Have you ever been to a meeting and the end conclusion was that there was none?
Well, I have and I bet so have you.
In the spirit of Monday, I began thinking about how much time we spend in meetings and some strategies I have to make them more effective. These are specific procedures that leaders can use to improve group effectiveness in solving problems and making decisions. These guidelines for leading meetings are based on ideas proposed by various scholars over the years (e.g., Basadur, 2004; Janis & Mann, 1977; Jay, 1967; Maier, 1963; Tropman, 1996; Yukl, 2006).
1.) Inform people about the necessary preparations for a meeting: A problem-solving meeting will be more effective if people know how to prepare for it.
2.) Share essential information with group members: The amount of information that should be presented depends on the nature of the problem and the group’s prior information.
3.) Describe the problem without implying the cause or solution: Implying blame will make members defensive and reduce their willingness to help in solving a mutual problem.
4.) Allow ample time for idea generation and evaluation: The pressure of time is another reason for hasty decisions, and they often occur when a meeting is about to end and members desire to resolve matters quickly to avoid another meeting.
5.) Separate idea generation from idea evaluation: Research has found that idea generation is less inhibited when it is separated from idea evaluation (Maier, 1963). This can be accomplished by having two meetings or one meeting that includes brain storming (i.e., verbal brain storming or non-verbal brain storming) and evaluation separated. To give an example of the one meeting structure; a non-verbal brainstorming session allows the group to write ideas down on paper and have the leader present them to the group. Then the leader directs the group to have a short break before leading into the discussion and evaluation.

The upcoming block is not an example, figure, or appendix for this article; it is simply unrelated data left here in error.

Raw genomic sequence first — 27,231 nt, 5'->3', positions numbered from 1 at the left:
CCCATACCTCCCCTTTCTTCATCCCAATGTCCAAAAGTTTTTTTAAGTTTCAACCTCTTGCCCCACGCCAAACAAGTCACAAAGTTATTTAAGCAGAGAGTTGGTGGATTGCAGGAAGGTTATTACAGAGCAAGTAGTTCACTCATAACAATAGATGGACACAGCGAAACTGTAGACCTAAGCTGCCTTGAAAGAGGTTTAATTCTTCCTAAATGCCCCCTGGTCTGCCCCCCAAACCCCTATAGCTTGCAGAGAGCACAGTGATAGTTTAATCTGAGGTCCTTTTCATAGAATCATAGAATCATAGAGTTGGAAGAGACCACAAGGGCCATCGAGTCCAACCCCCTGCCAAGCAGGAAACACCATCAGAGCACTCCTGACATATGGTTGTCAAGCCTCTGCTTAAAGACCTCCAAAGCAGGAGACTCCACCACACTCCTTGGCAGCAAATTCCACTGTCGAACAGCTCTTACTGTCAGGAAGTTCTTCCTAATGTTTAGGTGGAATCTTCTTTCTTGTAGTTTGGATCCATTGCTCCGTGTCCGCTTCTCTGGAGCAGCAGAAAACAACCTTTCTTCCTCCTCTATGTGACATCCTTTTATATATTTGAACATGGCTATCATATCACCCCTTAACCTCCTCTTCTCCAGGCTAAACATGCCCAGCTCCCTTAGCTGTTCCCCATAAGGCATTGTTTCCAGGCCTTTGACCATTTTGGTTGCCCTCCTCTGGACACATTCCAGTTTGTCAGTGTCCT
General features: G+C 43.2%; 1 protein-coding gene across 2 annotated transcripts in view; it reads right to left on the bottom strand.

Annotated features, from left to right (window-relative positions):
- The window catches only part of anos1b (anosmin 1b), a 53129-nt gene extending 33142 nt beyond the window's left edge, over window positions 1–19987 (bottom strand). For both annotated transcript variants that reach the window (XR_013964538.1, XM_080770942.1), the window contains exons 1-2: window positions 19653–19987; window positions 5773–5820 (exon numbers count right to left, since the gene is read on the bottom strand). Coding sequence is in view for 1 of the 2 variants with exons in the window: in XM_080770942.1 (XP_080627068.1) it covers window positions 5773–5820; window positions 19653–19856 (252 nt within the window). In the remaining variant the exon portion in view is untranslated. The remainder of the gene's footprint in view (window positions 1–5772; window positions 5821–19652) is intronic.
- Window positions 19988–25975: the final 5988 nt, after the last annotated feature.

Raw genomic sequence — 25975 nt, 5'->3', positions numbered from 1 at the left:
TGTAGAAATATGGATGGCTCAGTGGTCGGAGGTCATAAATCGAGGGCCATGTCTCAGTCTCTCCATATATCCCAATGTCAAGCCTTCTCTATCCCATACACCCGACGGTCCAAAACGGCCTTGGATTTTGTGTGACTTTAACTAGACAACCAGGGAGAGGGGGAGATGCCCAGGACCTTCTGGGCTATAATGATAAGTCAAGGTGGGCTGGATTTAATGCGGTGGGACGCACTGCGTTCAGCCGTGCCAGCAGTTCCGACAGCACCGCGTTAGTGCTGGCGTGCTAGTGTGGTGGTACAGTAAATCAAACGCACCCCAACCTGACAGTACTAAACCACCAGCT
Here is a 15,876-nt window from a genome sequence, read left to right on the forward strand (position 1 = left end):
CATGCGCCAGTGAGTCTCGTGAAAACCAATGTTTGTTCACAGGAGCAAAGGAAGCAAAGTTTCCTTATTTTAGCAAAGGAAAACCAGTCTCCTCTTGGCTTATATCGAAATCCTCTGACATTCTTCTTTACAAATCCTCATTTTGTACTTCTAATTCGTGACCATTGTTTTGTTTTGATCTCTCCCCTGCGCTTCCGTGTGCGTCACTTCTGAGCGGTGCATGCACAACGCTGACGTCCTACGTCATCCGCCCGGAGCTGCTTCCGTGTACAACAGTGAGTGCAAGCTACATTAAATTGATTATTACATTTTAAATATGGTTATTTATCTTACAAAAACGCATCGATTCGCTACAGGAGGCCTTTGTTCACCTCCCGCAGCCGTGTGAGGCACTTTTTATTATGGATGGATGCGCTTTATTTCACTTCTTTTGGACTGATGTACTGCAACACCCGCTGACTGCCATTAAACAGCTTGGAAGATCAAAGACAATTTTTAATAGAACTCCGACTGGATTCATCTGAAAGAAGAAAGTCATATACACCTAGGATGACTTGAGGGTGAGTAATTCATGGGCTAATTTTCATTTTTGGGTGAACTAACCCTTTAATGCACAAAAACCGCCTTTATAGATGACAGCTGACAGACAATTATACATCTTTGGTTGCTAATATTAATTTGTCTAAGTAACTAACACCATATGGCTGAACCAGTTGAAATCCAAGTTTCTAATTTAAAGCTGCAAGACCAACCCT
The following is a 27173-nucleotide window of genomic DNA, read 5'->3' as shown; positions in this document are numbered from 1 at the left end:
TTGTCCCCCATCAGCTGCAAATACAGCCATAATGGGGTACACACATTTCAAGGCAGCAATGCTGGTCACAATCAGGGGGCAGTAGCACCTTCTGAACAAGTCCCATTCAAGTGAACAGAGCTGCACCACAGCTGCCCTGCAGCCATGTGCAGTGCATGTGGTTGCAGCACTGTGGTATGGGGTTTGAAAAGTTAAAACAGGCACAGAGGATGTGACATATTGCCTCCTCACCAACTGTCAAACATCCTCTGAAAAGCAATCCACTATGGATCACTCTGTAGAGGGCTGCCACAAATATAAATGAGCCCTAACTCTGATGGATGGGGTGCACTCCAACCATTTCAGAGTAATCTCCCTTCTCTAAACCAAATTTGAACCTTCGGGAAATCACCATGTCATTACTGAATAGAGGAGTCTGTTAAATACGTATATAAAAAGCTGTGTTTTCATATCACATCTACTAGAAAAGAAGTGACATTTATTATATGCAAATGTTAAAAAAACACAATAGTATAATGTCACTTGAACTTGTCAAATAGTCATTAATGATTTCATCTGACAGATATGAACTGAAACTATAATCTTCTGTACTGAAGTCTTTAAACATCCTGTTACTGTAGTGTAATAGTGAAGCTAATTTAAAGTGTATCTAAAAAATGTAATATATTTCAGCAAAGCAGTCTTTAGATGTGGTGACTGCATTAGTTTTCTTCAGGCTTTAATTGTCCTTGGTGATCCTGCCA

6.) Encourage and facilitate participation: It is important that all members are equally represented. In fact, silence may indicate dissent rather than agreement.
7.) Encourage positive restatement and idea building: This procedure works even better when a member who points out a deficiency or limitation of another’s idea is required to suggest a way to correct the deficiency or overcome the limitation.
8.) Use systematic procedures for solution evaluation: One technique that can be used is a cost-benefit analysis. This should be done in an open an systematic manner.
9.) Encourage members to look for an integrative solution: When a group is sharply divided in support of competing alternatives, it is sometimes feasible to develop an integrative solution that involves the best features of the rival solutions.
10.) Encourage efforts to reach consensus when feasible: Voting is a common procedure for making a decision, but whenever feasible, the leader should encourage the group to try to reach a consensus rather than deciding on the basis of a simple majority.
11.) Clarify responsibilities for implementation: Necessary action steps should be specified and responsibility for each action step should be assigned to individuals.
Basadur, M. (2004). Leading others to think innovatively together: Creative leadership. Leadership Quarterly, 15 (1), 103-121.
Janis, I. L., & Mann, L. (1977). Decision making: A psychological analysis of conflict, choice, and commitment. New York: Free Press.
Jay, A. (1976). How to run a meeting. Harvard Business Review, March-April, 43-57.
Maier, N. R. F. (1963). Problem-solving discussions and conferences: Leadership methods and skills. New York: McGraw-Hill.
Tropman, J. E. (1996). Making meetings work: Achieving high quality group decisions. Thousand Oaks, CA: Sage.
Yukl, G. (2006). Leadership in organizations, 6th ed. Upper Saddle River, NJ: Prentice Hall.